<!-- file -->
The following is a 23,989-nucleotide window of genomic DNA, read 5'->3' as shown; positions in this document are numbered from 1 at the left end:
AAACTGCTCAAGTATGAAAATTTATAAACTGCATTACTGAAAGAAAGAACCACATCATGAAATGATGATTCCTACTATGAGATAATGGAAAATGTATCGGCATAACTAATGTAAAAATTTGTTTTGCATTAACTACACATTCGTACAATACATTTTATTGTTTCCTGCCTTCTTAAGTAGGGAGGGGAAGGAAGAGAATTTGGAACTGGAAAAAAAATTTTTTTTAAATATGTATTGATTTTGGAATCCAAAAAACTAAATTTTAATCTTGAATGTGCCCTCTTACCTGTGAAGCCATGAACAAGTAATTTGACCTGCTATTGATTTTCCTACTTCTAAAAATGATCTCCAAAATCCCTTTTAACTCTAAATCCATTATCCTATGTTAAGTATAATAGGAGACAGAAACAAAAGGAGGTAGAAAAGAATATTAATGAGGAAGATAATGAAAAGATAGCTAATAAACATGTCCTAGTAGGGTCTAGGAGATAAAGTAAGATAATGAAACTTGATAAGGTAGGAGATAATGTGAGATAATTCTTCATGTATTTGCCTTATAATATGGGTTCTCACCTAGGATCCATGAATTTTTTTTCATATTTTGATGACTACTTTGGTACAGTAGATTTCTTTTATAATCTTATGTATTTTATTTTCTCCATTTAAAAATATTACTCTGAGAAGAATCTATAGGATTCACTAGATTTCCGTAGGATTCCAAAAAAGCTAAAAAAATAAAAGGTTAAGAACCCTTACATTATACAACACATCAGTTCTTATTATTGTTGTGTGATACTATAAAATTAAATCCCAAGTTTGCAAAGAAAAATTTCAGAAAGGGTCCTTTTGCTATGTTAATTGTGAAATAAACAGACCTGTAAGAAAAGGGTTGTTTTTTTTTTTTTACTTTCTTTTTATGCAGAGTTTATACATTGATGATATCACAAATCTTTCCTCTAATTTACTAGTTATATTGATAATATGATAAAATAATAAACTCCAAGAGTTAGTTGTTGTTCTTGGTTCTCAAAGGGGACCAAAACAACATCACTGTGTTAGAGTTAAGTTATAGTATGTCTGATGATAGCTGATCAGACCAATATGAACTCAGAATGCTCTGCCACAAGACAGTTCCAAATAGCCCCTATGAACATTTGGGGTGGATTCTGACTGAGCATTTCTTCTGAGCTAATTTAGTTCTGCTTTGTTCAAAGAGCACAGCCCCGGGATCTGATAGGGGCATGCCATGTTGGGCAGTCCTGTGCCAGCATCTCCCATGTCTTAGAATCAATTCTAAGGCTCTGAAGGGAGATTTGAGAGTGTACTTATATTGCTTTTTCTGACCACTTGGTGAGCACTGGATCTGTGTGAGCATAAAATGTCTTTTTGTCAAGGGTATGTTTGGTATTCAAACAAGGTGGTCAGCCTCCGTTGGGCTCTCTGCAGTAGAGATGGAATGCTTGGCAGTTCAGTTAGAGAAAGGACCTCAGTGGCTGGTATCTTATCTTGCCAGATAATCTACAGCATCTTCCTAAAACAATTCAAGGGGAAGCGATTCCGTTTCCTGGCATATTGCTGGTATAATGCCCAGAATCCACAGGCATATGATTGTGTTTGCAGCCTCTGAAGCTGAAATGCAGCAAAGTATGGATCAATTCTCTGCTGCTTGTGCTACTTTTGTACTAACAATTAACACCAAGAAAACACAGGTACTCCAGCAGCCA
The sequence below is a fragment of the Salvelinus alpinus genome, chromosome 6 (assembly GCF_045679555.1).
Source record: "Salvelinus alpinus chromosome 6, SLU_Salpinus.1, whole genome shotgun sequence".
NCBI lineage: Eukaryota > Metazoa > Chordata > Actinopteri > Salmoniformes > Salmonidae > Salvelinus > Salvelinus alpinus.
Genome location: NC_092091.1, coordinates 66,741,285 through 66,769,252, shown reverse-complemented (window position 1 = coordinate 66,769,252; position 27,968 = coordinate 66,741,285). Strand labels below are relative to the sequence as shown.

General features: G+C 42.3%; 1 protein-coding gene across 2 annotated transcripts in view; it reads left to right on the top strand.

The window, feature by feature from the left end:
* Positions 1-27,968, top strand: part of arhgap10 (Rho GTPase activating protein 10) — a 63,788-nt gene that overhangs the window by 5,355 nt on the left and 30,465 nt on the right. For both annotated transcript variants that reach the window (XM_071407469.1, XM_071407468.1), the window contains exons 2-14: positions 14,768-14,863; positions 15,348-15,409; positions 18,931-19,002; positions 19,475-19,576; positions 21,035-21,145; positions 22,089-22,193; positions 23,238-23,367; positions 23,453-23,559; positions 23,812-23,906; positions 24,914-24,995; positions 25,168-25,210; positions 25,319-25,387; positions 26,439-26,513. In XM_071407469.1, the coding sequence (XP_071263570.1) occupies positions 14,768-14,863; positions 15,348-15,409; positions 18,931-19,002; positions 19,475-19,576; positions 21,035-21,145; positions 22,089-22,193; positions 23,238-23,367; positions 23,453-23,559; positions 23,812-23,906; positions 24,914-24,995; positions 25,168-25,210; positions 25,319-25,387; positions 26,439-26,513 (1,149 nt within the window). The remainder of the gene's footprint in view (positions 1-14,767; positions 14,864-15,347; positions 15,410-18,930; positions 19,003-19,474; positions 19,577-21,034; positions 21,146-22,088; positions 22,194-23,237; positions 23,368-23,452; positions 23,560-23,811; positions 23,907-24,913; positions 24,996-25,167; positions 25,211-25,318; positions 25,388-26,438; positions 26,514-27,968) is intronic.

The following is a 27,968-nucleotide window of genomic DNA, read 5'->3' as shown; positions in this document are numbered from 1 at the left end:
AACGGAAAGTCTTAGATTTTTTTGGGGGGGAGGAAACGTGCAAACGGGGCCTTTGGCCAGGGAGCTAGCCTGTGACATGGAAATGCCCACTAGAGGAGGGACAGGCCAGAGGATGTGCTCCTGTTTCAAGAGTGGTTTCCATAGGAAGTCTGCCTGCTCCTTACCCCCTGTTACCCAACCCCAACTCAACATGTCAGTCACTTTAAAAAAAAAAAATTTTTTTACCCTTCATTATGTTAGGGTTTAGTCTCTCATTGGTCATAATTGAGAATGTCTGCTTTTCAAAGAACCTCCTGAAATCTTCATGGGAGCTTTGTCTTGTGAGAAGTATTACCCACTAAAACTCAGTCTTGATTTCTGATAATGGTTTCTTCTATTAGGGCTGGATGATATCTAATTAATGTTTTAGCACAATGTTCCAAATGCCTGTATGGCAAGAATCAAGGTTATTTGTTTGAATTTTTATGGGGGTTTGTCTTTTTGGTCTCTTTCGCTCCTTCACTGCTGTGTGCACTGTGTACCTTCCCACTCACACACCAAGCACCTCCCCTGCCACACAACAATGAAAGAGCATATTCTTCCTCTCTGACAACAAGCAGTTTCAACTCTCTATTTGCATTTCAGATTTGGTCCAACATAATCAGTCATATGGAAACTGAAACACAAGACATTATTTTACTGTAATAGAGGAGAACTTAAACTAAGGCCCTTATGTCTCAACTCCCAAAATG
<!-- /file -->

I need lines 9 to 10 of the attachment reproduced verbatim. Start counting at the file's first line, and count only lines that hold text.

* Positions 1-27,968, top strand: part of arhgap10 (Rho GTPase activating protein 10) — a 63,788-nt gene that overhangs the window by 5,355 nt on the left and 30,465 nt on the right. For both annotated transcript variants that reach the window (XM_071407469.1, XM_071407468.1), the window contains exons 2-14: positions 14,768-14,863; positions 15,348-15,409; positions 18,931-19,002; positions 19,475-19,576; positions 21,035-21,145; positions 22,089-22,193; positions 23,238-23,367; positions 23,453-23,559; positions 23,812-23,906; positions 24,914-24,995; positions 25,168-25,210; positions 25,319-25,387; positions 26,439-26,513. In XM_071407469.1, the coding sequence (XP_071263570.1) occupies positions 14,768-14,863; positions 15,348-15,409; positions 18,931-19,002; positions 19,475-19,576; positions 21,035-21,145; positions 22,089-22,193; positions 23,238-23,367; positions 23,453-23,559; positions 23,812-23,906; positions 24,914-24,995; positions 25,168-25,210; positions 25,319-25,387; positions 26,439-26,513 (1,149 nt within the window). The remainder of the gene's footprint in view (positions 1-14,767; positions 14,864-15,347; positions 15,410-18,930; positions 19,003-19,474; positions 19,577-21,034; positions 21,146-22,088; positions 22,194-23,237; positions 23,368-23,452; positions 23,560-23,811; positions 23,907-24,913; positions 24,996-25,167; positions 25,211-25,318; positions 25,388-26,438; positions 26,514-27,968) is intronic.

The following is a 27,968-nucleotide window of genomic DNA, read 5'->3' as shown; positions in this document are numbered from 1 at the left end: